As disclosed in the above three embodiments, the invention utilizes the design of two separate covers and a U-shape protruding tracks to make an optical transceiver compatible with the LC, SC, and MU connectors or other small-form-factor (SFF) standards, such as MT-RJ (AMP, Inc.) and VF-45 (3M, Inc.). Moreover, both single-mode and multiple-mode optic fibers can be used with the invention.
 Furthermore, the positions of the protruding tracks and the grooves can be mutually interchanged. For example, the connection module 700 of the fourth embodiment shown in FIG. 5 has the two parallel grooves on the housing 710, while the parallel protruding tracks 721 are designed on the receptacle 720. The cross sections of the grooves 711 and the protruding tracks 721 are matching trapezoids.
 Based upon the techniques of the invention, the connection port of a normal optical transceiver housing is singled out as a receptacle. The housing is separated into independent first cover and second cover, which have matching connection parts. The connection port of the receptacle can be of any standard, and the receptacle of any standard has the same matching part so as to combine with the first and second covers.
 While the invention has been described by way of example and in terms of the preferred embodiment, it is to be understood that the invention is not limited to the disclosed embodiments. To the contrary, it is intended to cover various modifications and similar arrangements as would be apparent to those skilled in the art. Therefore, the scope of the appended claims should be accorded the broadest interpretation so as to encompass all such modifications and similar arrangements.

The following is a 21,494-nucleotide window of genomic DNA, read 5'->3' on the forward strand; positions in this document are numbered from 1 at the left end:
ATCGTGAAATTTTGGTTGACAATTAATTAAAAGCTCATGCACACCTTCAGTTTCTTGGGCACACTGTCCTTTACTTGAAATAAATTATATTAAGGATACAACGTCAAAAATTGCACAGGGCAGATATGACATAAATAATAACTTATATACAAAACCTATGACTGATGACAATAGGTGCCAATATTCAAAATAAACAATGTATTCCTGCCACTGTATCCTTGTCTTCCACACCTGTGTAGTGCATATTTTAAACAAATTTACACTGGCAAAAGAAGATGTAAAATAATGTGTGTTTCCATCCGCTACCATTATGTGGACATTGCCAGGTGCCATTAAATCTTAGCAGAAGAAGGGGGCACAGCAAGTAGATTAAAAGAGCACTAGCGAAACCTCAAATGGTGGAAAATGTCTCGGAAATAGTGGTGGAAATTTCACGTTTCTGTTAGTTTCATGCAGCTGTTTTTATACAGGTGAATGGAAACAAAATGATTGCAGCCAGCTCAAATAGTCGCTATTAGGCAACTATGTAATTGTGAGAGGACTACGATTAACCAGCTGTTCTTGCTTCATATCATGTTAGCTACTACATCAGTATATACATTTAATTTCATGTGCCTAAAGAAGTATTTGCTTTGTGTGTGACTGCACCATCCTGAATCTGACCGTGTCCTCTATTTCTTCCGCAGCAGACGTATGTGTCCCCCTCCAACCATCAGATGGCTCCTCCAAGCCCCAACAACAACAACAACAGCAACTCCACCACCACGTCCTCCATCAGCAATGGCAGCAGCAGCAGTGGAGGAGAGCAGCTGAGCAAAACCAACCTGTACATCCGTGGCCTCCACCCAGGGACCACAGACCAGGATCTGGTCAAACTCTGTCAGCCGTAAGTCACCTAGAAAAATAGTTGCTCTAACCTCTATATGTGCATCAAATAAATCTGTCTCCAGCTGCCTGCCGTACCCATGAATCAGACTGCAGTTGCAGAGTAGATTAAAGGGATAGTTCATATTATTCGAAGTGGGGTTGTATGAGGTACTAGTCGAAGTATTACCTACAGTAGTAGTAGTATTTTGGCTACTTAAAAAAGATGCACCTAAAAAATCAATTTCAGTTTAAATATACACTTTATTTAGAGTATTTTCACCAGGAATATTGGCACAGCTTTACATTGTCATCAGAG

|Cited Patent||Filing date||Publication date||Applicant||Title|
|US5203021 *||Oct 22, 1990||Apr 13, 1993||Motorola Inc.||Transportable support assembly for transceiver|
|US5546273 *||May 23, 1994||Aug 13, 1996||Rockford Corporation||Automotive audio system|
|US5875047 *||Jan 5, 1996||Feb 23, 1999||Fujitsu Limited||Optical transceiver unit|
|US5884197 *||Nov 30, 1995||Mar 16, 1999||Lucent Technologies Inc.||Wireless portable transceiver arranged for providing isolation between radio frequency and audio signals|
|US6175108 *||Jan 30, 1998||Jan 16, 2001||Cidra Corporation||Accelerometer featuring fiber optic bragg grating sensor for providing multiplexed multi-axis acceleration sensing|
|US6420963 *||Feb 16, 2001||Jul 16, 2002||Scientific-Atlanta, Inc.||Plastic housing including a conductive liner for use with an electronic device|
|US6585540 *||Dec 6, 2000||Jul 1, 2003||Pulse Engineering||Shielded microelectronic connector assembly and method of manufacturing|
|US6786653 *||Apr 16, 2003||Sep 7, 2004||Hon Hai Precision Ind. Co., Ltd.||Pluggable transceiver module having release mechanism|
|US20030236019 *||Jun 2, 2003||Dec 25, 2003||Jds Uniphase Corporation||Pluggable optical transceiver latch|
|US20040013369 *||Jul 18, 2002||Jan 22, 2004||Joseph Coffey||Media wall converter and housing|
|Cooperative Classification||G02B6/4292, G02B6/4246, G02B6/4201|
|European Classification||G02B6/42C6, G02B6/42C|
|Jan 30, 2003||AS||Assignment|
Owner name: DELTA ELECTRONICS, INC., TAIWAN
Free format text: ASSIGNMENT OF ASSIGNORS INTEREST;ASSIGNOR:CHIANG, TU KUO;REEL/FRAME:013716/0668
Effective date: 20021220
|Jul 27, 2009||REMI||Maintenance fee reminder mailed|
|Jan 17, 2010||LAPS||Lapse for failure to pay maintenance fees|
|Mar 9, 2010||FP||Expired due to failure to pay maintenance fee|
Effective date: 20100117